At the time when Antiochus approached Ptolemy and meant to occupy Pelusium, Caius Popilius Laenas, the Roman commander, on Antiochus greeting him from a distance and then holding out his hand, handed to the king, as he had it by him, the copy of the senatus-consultum, and told him to read it first, not thinking it proper, as it seems to me, to make the conventional sign of friendship before he knew if the intentions of him who was greeting him were friendly or hostile.

But when the king, after reading it, said he would like to communicate with his friends about this intelligence, Popilius acted in a manner which was thought to be offensive and exceedingly arrogant.

He was carrying a stick cut from a vine, and with this he drew a circle round Antiochus and told him he must remain inside this circle until he gave his decision about the contents of the letter.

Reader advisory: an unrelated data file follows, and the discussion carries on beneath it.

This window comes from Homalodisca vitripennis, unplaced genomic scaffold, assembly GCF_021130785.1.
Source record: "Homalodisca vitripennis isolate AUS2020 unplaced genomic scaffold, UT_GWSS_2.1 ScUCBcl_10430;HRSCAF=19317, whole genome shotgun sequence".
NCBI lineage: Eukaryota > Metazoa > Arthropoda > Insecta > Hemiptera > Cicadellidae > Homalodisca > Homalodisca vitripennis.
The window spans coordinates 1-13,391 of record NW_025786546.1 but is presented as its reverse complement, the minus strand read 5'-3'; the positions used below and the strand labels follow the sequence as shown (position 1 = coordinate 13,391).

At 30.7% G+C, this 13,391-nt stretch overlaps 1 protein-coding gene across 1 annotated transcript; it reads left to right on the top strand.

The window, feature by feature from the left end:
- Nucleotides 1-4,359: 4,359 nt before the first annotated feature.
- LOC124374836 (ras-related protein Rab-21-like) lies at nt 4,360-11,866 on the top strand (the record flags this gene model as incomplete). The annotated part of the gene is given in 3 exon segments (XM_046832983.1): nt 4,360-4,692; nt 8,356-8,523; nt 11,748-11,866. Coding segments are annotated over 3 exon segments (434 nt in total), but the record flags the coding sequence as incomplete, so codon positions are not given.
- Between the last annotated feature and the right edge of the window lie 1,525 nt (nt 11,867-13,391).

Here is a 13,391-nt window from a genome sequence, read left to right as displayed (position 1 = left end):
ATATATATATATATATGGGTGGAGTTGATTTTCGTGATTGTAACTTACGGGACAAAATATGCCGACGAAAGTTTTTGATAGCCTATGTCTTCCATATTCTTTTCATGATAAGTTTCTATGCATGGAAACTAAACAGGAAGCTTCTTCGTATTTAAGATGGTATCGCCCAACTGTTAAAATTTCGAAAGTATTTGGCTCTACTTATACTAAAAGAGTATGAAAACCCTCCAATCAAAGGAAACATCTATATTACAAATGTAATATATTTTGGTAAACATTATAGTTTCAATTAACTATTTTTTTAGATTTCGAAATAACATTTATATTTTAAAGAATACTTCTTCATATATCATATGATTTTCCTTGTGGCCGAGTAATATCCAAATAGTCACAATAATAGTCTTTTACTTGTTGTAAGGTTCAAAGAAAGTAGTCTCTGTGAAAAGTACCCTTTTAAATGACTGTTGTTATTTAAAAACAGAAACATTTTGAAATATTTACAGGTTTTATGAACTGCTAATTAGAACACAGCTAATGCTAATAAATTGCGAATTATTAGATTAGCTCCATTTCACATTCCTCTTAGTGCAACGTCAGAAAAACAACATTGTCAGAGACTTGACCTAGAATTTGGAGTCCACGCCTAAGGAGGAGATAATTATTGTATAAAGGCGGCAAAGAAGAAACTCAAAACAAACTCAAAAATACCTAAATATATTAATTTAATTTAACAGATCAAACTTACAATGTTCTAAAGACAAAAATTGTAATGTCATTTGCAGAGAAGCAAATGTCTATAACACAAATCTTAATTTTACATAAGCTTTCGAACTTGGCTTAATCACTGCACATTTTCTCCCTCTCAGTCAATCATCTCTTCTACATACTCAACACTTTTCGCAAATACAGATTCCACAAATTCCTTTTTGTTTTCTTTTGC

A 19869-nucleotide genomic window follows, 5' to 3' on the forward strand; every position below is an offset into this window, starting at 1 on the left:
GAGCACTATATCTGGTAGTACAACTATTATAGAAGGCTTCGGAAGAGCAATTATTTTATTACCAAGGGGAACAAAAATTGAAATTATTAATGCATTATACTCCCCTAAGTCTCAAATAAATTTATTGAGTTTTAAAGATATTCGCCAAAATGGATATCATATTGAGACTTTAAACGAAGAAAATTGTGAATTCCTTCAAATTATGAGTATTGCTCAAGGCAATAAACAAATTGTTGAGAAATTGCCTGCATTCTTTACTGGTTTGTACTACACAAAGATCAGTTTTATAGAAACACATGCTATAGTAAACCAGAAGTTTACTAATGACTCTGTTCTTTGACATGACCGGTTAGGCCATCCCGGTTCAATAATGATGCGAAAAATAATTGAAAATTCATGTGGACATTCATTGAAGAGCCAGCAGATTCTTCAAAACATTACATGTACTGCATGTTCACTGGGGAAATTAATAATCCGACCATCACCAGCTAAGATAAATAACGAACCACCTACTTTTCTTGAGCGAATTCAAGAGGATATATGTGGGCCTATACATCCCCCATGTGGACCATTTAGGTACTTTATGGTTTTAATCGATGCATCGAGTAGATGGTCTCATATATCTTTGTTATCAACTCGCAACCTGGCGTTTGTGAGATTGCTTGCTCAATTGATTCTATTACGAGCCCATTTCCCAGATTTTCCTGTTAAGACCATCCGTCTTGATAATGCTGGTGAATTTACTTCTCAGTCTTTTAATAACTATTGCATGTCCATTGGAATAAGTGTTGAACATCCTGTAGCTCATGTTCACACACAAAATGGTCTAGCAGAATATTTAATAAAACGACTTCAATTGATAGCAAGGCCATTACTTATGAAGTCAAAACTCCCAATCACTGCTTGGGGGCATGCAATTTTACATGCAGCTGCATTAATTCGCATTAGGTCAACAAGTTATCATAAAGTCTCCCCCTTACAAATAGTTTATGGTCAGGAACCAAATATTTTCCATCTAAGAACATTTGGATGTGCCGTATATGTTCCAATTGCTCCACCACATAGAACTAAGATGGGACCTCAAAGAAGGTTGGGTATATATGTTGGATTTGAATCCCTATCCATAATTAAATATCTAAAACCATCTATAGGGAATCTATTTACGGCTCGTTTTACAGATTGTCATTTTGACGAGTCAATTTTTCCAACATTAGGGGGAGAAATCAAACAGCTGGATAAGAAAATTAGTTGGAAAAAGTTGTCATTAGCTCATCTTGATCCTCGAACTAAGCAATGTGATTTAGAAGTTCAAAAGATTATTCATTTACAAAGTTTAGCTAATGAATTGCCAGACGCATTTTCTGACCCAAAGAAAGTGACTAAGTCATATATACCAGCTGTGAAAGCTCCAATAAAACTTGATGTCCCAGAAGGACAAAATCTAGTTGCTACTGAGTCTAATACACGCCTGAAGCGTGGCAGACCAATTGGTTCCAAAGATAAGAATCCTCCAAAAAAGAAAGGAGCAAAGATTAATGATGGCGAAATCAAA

The king was astonished at this authoritative proceeding, but, after a few moments' hesitation, said he would do all that the Romans demanded.

Upon this Popilius and his suite all grasped him by the hand and greeted him warmly.

 

The letter ordered him to put an end at once to the war with Ptolemy.

So, as a fixed number of days were allowed to him, he led his army back to Syria, deeply hurt and complaining indeed, but yielding to circumstances for the present. Popilius after arranging matters in Alexandria and exhorting the two kings there to act in common, ordering them also to send Polyaratus to Rome, sailed for Cyprus, wishing to lose no time in expelling the Syrian troops that were in the island.

When they arrived, finding that Ptolemy's generals had been defeated and that the affairs of Cyprus were generally in a topsy-turvy state, they soon made the Syrian army retire from the country, and waited until the troops took ship for Syria.

 

In this way the Romans saved the kingdom of Ptolemy, which had almost been crushed out of existence: Fortune having so directed the matter of Perseus and Macedonia that when the position of Alexandria and the whole of Egypt was almost desperate, all was again set right simply owing to the fact that the fate of Perseus had been decided. For had this not been so, and had not Antiochus been certain of it, he would never, I think, have obeyed the Roman behests.

Edited by sylla